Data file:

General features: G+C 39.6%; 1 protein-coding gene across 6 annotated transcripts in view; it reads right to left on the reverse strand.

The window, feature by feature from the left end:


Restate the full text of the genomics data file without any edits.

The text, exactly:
General features: G+C 39.6%; 1 protein-coding gene across 6 annotated transcripts in view; it reads right to left on the reverse strand.

The window, feature by feature from the left end: